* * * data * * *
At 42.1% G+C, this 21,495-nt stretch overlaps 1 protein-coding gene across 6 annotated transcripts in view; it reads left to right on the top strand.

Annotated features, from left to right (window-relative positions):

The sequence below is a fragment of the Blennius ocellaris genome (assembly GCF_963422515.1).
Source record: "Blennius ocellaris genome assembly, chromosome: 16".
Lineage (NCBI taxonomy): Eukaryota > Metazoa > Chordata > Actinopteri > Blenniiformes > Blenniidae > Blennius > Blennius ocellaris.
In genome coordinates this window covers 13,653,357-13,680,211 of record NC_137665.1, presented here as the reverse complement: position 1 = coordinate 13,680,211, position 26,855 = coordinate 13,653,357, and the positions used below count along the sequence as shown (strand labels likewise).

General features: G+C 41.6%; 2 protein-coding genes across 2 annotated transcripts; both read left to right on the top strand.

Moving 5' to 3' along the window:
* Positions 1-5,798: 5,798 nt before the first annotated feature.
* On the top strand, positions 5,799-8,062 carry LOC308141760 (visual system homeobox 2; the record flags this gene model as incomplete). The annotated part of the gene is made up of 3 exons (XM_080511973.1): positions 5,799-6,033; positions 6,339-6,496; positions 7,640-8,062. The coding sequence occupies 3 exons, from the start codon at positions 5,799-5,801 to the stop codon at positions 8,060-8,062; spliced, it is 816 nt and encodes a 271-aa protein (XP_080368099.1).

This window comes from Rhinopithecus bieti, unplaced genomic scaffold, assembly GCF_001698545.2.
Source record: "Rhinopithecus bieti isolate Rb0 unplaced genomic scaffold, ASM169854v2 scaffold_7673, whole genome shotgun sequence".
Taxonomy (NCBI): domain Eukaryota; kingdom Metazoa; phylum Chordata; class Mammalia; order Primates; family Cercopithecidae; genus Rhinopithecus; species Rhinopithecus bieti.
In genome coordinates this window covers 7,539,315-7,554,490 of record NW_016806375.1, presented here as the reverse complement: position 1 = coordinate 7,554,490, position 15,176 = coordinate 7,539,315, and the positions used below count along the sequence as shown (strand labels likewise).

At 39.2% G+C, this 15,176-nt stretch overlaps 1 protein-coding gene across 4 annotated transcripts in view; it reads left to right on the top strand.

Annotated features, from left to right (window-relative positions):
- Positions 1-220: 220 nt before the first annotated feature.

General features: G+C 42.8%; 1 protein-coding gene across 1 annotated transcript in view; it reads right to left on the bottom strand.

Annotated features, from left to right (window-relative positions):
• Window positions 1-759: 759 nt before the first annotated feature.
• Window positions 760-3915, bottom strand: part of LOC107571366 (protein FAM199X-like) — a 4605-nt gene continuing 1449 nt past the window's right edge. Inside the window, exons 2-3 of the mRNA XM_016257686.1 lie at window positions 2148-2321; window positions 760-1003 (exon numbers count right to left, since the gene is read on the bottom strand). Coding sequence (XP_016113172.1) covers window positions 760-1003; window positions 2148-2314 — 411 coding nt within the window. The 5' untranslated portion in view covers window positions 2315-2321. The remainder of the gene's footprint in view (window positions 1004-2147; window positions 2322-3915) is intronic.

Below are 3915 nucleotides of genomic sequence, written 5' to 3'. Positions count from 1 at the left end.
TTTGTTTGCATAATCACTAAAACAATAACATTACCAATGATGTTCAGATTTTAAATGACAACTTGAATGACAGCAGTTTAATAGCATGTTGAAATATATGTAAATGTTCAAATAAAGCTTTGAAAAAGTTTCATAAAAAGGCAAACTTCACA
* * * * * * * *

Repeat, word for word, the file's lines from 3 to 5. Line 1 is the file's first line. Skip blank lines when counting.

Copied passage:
The sequence below is a fragment of the Blennius ocellaris genome (assembly GCF_963422515.1).
Source record: "Blennius ocellaris genome assembly, chromosome: 16".
Lineage (NCBI taxonomy): Eukaryota > Metazoa > Chordata > Actinopteri > Blenniiformes > Blenniidae > Blennius > Blennius ocellaris.